Amatola Green Power- South Africa’s only existing private renewable energy trader

Submitted by: Amanda Botes, Tuesday, August 13, 2013

Amatola Green Power is the first private sector energy trader authorised to buy and sell renewable energy in South Africa. Amatola Green Power is independent from Eskom and from local municipalities and trades in clean energy by connecting willing buyers to willing sellers.

At a recent KwaZulu-Natal Sustainable Energy Forum meeting, founder member and shareholder of Amatola Green Power, Elvin Fredericks, explained that they purchase green energy from generators and then sell the energy to industrial and commercial customers in the form of Renewable Energy certificates (RECS).

Fredericks explains, “We buy physical energy and the physical energy goes with green certificates.  We buy from existing generators and we also are in the process of establishing new generation projects. We sell the energy to industrial and commercial customers.”

Customers pay between R0.80 and R1.40 per kWh of electricity purchased and generators are paid between R0.62 and R1.05 per kWh supplied.

Fredericks says that they have concluded agreements with three generators at this stage: Two Rangers Solar 100KW capacity solar projects for 20 year terms; and an Electrawinds Wind Turbine project with a capacity of 1,8 MW for a 17 year term.

Regarding the customers that Amatola has contracted Fredericks says “We have contracted customers to purchase 50, 000, 000 kWh. We are currently oversubscribed in terms of demand [as] there are lead times from 8 to 18 months before new generation projects start generating electricity.” Some of the customers include Bridgestone, Spar and various customers in the NMBM municipality.  Mercedes Benz bought energy during the Pilot Project phase from 2006-2008. The companies mentioned are on the NERSA Schedule 1 list with whom Amatola may trade. Fredericks adds “Various Customers have signed 10 year contracts to purchase the energy generated from the existing generation stations as well as have signed long term agreements to make new generation possible.”

Fredericks adds that the generator and customer do not have to be in close proximity to each other in order to trade electricity.  “A generator doesn’t have to be in close proximity to a customer. A generator like TSB sits out at Malelane and our customers are sitting out in Nelson Mandela Bay”, says Fredericks.

Fredericks also explained that Amatola Green Power uses the existing electricity grids as energy that is purchased is placed on the existing grid by the generators “The infrastructure and wires are owned by Eskom and the municipalities so we rent the wires and pay them a wheeling fee.”

Fredericks says that in order for the model to work a number of different stakeholders need to be involved, “This whole model is an offset of energy, so we have to ensure that we get the buy in from municipalities to agree to be part of the system, we have to get buy in from customers to agree to contract and we have to get the buy in from generators.” So far Amatola Green Power has signed a wheeling agreement with one municipality Nelson Mandela Bay Municipality.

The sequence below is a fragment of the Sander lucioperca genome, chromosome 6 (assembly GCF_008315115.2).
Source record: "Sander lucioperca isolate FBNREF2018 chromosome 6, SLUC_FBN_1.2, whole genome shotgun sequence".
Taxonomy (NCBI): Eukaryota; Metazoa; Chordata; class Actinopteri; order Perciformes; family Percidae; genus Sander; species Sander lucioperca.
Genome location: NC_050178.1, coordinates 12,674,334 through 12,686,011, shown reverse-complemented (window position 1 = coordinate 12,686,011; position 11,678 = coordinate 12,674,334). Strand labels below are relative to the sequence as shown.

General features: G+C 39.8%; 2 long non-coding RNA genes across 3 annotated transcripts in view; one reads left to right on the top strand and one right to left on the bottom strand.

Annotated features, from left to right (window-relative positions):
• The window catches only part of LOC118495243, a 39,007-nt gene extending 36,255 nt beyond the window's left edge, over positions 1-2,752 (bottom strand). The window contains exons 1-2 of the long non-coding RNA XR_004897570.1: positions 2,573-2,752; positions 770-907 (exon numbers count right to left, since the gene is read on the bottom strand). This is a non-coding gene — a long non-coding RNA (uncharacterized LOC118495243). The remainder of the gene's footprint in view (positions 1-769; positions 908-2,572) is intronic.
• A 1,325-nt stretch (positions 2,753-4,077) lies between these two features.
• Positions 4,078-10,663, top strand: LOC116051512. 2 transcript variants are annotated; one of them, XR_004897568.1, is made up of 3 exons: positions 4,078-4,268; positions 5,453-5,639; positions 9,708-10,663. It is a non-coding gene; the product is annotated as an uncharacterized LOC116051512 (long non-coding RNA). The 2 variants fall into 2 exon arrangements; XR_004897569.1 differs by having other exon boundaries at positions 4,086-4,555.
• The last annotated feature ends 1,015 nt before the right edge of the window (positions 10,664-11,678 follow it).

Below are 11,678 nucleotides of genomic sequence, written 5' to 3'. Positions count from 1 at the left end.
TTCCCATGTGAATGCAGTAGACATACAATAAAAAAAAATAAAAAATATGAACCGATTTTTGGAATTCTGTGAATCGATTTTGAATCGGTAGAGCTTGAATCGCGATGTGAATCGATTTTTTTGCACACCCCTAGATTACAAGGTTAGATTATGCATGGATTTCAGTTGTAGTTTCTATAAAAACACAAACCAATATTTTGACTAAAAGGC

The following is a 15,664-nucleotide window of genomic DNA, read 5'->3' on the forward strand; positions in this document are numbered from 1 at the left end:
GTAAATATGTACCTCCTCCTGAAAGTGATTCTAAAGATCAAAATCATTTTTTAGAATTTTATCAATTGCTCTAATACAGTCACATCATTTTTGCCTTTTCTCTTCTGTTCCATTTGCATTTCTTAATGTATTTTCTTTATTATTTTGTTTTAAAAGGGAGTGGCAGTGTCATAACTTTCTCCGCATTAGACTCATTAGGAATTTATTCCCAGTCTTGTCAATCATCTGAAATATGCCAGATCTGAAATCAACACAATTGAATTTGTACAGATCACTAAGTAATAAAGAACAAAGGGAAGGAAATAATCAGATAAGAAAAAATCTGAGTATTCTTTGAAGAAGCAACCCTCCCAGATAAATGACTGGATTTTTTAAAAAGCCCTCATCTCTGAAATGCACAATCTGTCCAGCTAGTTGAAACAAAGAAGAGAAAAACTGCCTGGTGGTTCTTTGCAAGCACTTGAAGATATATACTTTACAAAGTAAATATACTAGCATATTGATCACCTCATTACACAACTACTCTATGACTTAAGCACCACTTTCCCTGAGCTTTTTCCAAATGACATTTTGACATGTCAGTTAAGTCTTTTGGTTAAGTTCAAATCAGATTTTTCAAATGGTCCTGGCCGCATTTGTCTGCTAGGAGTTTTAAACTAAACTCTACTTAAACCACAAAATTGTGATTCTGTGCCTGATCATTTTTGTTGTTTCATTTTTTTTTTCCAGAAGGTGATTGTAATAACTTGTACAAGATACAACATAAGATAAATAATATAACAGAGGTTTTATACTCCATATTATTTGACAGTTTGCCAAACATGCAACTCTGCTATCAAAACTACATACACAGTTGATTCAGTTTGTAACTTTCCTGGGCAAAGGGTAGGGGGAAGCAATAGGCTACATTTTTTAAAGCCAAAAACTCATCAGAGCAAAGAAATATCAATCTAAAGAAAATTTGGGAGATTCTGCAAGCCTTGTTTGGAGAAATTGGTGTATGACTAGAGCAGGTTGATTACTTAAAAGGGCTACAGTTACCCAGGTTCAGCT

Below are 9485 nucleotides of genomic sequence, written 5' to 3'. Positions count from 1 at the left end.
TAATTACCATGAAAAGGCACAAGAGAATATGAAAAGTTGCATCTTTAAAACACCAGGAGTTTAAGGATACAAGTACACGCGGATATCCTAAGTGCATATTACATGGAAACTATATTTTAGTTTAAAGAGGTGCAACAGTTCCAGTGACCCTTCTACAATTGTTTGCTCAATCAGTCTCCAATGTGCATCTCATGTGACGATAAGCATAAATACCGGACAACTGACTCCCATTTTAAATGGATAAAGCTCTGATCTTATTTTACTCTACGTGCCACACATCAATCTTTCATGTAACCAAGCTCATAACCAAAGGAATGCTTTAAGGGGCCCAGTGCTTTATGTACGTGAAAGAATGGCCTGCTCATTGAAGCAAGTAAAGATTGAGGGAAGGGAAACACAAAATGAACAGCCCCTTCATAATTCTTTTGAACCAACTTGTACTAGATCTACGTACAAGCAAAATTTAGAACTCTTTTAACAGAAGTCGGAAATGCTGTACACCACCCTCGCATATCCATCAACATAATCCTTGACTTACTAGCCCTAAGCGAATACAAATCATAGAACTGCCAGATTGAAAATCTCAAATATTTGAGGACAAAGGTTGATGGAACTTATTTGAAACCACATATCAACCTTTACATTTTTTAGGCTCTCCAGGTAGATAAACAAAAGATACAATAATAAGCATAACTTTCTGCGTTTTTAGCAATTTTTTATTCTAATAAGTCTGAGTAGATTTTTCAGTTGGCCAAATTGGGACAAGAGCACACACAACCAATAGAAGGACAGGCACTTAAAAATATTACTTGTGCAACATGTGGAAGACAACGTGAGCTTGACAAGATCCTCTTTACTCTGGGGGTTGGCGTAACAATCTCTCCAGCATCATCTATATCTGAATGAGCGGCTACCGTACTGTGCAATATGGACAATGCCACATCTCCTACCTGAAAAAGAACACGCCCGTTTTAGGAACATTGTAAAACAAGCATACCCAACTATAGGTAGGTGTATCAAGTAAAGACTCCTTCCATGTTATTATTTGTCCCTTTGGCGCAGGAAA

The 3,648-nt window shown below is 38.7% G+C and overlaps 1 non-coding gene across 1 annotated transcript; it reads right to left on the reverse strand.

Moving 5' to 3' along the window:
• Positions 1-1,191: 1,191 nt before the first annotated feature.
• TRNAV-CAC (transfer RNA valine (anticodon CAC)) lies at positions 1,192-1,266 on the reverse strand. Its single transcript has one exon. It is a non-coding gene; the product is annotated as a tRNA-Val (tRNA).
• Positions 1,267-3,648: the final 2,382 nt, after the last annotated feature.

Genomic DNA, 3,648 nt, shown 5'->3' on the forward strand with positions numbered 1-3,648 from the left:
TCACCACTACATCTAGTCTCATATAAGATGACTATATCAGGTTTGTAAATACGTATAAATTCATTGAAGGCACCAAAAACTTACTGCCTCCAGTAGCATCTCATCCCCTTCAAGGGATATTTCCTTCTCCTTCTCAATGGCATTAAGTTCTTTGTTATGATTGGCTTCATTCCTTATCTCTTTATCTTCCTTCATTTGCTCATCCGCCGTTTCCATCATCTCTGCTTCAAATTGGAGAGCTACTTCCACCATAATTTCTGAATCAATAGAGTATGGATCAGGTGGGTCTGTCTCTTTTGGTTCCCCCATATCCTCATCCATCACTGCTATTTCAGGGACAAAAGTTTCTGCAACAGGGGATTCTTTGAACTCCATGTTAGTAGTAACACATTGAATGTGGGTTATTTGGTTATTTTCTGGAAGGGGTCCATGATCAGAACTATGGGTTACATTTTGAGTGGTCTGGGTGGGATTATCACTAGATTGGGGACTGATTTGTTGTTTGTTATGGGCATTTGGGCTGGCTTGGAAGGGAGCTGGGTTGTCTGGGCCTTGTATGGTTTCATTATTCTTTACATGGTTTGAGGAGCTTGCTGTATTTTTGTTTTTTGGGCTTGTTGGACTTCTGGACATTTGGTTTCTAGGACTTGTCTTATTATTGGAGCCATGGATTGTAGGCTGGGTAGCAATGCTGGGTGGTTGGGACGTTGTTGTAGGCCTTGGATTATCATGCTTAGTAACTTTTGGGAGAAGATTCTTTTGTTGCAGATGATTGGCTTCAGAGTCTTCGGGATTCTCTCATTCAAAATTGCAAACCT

Power Purchase Agreements

Power Purchase Agreements are signed by the generator and the customer through Amatola Green Power.  The customer contract specifies the name of the generator and the amount of green energy that they are willing to purchase from the generator. Fredericks explains that they operate on a “take or pay basis” which means that if a customer says they will purchase a certain amount of green energy and actually use less, then they will be required to pay for the energy that they did not use. Fredericks however says that this is not really a risk for customers as in his experience they always use the power. Fredericks adds that agreements between parties that are signed for more than ten years makes it “bankable for the generator” and that they encourage customers to sign ten year agreements. On the generator side, Fredericks adds that “the technology has to be audited and the generator has to guarantee minimum production and are penalised if they don’t deliver.”

Fredericks emphasises that “the customer PPA is the key to the entire deal” as this agreement confirms that the generator’s renewable energy project is viable and therefore the generator is better equipped to access bank loans and a generation license from NERSA.  “We use the customer to guarantee the bankability of project … and the customer PPA provides a guarantee to the generator that revenue will be coming in.”

Fredericks adds “Amatola Green Power is in the process of completing various power purchase agreements with project developers for new generation with whom we are contracted and which will mainly be located in the Nelson Mandela Bay Municipality as well as the Eastern Cape smaller towns of Grahamstown, Cradock as well as Mpumalanga and Ekurhuleni.” The following technologies and generation capacities are expected: Bagasse: 10 MW, Hydro: 10 MW, Biomass: 20 MW, Wind: 80 MW, Solar: 100 MW.

Fredericks says that Amatola Green Power helped to establish a green power trading market in South Africa but that “there is a need for more traders in the market to get rural development going.”

Amanda Botes